Recommended Reading – The Pharisee Card

Excellent rebuttal  by Todd Wilken to those who equate standing for doctrinal purity and sound doctrine as pharisaical.

An excerpt:

“The Pharisees’ error was not the a lack of missionary zeal; it was that their false teaching (however zealously preached) damned rather than saved. Moreover, contrary to everything the Pharisee Card is meant to imply, just because someone is  concerned for doctrinal purity and resistant to theological innovation, does not mean that he is unconcerned for the lost. On the contrary, departure from the pure Word, in doctrine and practice, does not help, but hinders the preaching of the Gospel therefore impedes the mission of the Church. False teaching does not save sinners. Purity in doctrine and practice makes the preaching of the Gospel possible. Purity in doctrine and practice makes the preaching of the Gospel imperative.”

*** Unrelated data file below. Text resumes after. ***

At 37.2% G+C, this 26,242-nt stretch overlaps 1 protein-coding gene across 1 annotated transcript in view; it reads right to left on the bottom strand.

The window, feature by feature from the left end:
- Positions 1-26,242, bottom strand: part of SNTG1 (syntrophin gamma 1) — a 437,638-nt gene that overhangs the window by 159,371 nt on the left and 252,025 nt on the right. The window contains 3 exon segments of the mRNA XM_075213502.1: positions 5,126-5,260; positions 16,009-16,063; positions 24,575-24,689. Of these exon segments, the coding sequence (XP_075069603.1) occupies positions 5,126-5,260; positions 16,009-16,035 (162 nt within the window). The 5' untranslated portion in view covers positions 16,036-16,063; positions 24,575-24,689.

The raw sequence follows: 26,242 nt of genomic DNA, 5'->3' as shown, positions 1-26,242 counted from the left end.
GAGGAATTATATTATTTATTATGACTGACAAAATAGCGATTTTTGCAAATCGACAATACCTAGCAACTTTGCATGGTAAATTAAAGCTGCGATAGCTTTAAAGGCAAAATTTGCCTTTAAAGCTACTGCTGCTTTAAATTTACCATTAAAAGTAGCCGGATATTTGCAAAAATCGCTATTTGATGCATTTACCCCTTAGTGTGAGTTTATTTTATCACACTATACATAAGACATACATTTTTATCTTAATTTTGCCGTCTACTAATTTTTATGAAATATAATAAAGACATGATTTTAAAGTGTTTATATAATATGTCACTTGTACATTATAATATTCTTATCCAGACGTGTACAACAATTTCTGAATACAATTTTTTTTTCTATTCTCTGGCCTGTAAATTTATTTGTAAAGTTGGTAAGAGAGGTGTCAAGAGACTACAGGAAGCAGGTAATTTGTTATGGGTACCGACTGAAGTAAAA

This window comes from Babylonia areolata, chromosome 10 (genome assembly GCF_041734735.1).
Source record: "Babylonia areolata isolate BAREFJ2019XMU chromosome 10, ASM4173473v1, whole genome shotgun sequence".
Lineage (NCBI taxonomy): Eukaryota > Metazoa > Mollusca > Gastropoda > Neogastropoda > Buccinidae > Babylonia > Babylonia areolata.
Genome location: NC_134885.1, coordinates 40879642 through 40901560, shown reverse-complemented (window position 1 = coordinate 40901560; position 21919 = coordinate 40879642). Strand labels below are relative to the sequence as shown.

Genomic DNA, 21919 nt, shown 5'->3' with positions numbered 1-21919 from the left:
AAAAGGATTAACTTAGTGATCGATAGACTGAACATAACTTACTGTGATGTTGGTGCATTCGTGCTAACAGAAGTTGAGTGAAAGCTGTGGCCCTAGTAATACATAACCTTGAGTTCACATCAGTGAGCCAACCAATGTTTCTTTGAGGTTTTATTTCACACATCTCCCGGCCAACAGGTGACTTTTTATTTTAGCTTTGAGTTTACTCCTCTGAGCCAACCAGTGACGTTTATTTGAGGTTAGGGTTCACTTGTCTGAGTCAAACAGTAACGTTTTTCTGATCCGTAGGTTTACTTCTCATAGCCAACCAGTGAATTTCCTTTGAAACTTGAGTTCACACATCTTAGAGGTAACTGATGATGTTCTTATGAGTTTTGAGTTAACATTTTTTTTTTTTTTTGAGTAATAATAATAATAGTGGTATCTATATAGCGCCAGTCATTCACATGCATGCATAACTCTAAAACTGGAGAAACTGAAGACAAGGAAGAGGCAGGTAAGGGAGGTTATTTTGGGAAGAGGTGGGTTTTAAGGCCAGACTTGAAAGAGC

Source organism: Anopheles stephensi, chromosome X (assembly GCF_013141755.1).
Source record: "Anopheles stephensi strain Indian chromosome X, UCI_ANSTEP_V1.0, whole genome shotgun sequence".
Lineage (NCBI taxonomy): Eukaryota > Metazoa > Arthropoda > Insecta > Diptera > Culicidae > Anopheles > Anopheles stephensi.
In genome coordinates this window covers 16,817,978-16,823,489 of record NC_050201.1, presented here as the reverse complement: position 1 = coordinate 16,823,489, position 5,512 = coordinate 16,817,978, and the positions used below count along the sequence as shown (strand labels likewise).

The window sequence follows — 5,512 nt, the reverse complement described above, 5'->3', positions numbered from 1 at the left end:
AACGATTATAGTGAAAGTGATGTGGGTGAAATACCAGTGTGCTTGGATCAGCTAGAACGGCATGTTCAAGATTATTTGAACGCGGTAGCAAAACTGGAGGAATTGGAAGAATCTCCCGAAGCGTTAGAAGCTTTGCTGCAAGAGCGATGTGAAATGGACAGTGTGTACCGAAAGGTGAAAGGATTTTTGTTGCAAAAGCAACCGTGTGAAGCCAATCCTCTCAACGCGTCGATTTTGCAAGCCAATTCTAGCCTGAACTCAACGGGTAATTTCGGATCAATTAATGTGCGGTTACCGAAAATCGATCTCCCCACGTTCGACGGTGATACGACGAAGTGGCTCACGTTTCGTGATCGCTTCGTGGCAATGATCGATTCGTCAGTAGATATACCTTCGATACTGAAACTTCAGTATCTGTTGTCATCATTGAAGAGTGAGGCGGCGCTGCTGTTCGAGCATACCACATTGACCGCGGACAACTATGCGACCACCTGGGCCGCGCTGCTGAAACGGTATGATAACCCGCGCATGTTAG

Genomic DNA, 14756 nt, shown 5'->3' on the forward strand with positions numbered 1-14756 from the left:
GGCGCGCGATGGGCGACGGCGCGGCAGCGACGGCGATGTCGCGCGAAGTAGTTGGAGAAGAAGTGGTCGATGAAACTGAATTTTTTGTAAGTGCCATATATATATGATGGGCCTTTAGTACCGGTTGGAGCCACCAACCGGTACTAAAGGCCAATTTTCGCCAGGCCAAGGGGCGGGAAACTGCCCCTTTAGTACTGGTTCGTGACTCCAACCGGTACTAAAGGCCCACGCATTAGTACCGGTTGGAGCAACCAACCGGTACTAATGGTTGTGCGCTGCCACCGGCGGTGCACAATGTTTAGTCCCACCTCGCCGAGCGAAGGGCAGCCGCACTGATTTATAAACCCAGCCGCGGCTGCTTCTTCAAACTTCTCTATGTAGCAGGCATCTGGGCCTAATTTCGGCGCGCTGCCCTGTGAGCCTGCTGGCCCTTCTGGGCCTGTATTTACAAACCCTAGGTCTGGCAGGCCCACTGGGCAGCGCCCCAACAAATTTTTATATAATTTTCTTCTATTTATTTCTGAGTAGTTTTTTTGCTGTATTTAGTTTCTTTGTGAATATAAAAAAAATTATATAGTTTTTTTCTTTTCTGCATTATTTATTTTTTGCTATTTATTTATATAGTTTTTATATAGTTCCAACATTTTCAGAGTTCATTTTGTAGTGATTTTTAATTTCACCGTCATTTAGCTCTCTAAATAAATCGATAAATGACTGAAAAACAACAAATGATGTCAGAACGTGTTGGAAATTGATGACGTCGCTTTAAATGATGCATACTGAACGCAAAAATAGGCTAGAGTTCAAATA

Another really good article:

Is contending for the faith always divisive?


4 thoughts on “Recommended Reading – The Pharisee Card

  1. For some reason, Todd Wilken’s article cites Matthew 23 only in passing. In Matthew 23, Jesus teaches that the Pharisees upheld laws that were man made and not part of the scripture, to the detriment of others. The Pharisees were also legalistic and held people to the letter of the law while ignoring the Spirit of the law. This comes out in John 7, where Jesus healed on the Sabbath, which is technically work and therefore forbidden. Jesus told the Pharisees in John 7:24, “Judge not according to the appearance, but judge righteous judgment.” I think that there are legitimate times that some of us could be labeled Pharisees…

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